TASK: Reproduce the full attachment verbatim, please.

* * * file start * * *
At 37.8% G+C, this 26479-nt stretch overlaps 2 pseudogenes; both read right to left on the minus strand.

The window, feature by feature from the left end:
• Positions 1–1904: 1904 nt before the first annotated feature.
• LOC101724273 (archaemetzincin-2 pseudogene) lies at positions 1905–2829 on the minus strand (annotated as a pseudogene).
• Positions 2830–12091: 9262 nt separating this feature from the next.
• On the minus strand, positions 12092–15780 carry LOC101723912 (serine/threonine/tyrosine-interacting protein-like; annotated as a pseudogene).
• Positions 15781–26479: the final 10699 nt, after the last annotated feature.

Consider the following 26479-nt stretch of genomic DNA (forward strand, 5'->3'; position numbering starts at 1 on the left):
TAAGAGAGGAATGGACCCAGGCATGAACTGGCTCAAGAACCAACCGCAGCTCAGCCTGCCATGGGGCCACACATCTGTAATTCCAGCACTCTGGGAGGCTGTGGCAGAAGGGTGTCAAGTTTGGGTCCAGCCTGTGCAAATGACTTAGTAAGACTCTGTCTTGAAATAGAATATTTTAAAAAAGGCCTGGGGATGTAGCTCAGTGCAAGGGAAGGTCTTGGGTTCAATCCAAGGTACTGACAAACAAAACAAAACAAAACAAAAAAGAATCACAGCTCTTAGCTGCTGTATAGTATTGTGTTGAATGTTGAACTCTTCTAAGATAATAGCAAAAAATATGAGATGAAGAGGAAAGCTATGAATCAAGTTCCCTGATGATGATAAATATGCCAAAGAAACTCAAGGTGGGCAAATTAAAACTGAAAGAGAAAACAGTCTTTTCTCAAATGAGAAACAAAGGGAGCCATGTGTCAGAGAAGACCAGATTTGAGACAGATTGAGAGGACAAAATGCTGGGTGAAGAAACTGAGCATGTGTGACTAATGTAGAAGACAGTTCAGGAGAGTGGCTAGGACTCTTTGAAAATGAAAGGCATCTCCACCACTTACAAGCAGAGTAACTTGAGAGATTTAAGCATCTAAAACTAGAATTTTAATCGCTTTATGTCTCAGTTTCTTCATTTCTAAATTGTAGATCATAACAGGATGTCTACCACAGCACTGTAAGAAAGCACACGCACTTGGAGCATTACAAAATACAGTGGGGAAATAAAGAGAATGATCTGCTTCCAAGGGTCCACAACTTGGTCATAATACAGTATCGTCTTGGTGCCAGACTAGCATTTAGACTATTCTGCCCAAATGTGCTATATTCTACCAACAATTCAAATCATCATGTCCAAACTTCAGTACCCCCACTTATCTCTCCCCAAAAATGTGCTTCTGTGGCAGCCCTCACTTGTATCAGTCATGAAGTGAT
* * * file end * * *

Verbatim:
At 37.8% G+C, this 26479-nt stretch overlaps 2 pseudogenes; both read right to left on the minus strand.

The window, feature by feature from the left end:
• Positions 1–1904: 1904 nt before the first annotated feature.
• LOC101724273 (archaemetzincin-2 pseudogene) lies at positions 1905–2829 on the minus strand (annotated as a pseudogene).
• Positions 2830–12091: 9262 nt separating this feature from the next.
• On the minus strand, positions 12092–15780 carry LOC101723912 (serine/threonine/tyrosine-interacting protein-like; annotated as a pseudogene).
• Positions 15781–26479: the final 10699 nt, after the last annotated feature.

Consider the following 26479-nt stretch of genomic DNA (forward strand, 5'->3'; position numbering starts at 1 on the left):
TAAGAGAGGAATGGACCCAGGCATGAACTGGCTCAAGAACCAACCGCAGCTCAGCCTGCCATGGGGCCACACATCTGTAATTCCAGCACTCTGGGAGGCTGTGGCAGAAGGGTGTCAAGTTTGGGTCCAGCCTGTGCAAATGACTTAGTAAGACTCTGTCTTGAAATAGAATATTTTAAAAAAGGCCTGGGGATGTAGCTCAGTGCAAGGGAAGGTCTTGGGTTCAATCCAAGGTACTGACAAACAAAACAAAACAAAACAAAAAAGAATCACAGCTCTTAGCTGCTGTATAGTATTGTGTTGAATGTTGAACTCTTCTAAGATAATAGCAAAAAATATGAGATGAAGAGGAAAGCTATGAATCAAGTTCCCTGATGATGATAAATATGCCAAAGAAACTCAAGGTGGGCAAATTAAAACTGAAAGAGAAAACAGTCTTTTCTCAAATGAGAAACAAAGGGAGCCATGTGTCAGAGAAGACCAGATTTGAGACAGATTGAGAGGACAAAATGCTGGGTGAAGAAACTGAGCATGTGTGACTAATGTAGAAGACAGTTCAGGAGAGTGGCTAGGACTCTTTGAAAATGAAAGGCATCTCCACCACTTACAAGCAGAGTAACTTGAGAGATTTAAGCATCTAAAACTAGAATTTTAATCGCTTTATGTCTCAGTTTCTTCATTTCTAAATTGTAGATCATAACAGGATGTCTACCACAGCACTGTAAGAAAGCACACGCACTTGGAGCATTACAAAATACAGTGGGGAAATAAAGAGAATGATCTGCTTCCAAGGGTCCACAACTTGGTCATAATACAGTATCGTCTTGGTGCCAGACTAGCATTTAGACTATTCTGCCCAAATGTGCTATATTCTACCAACAATTCAAATCATCATGTCCAAACTTCAGTACCCCCACTTATCTCTCCCCAAAAATGTGCTTCTGTGGCAGCCCTCACTTGTATCAGTCATGAAGTGAT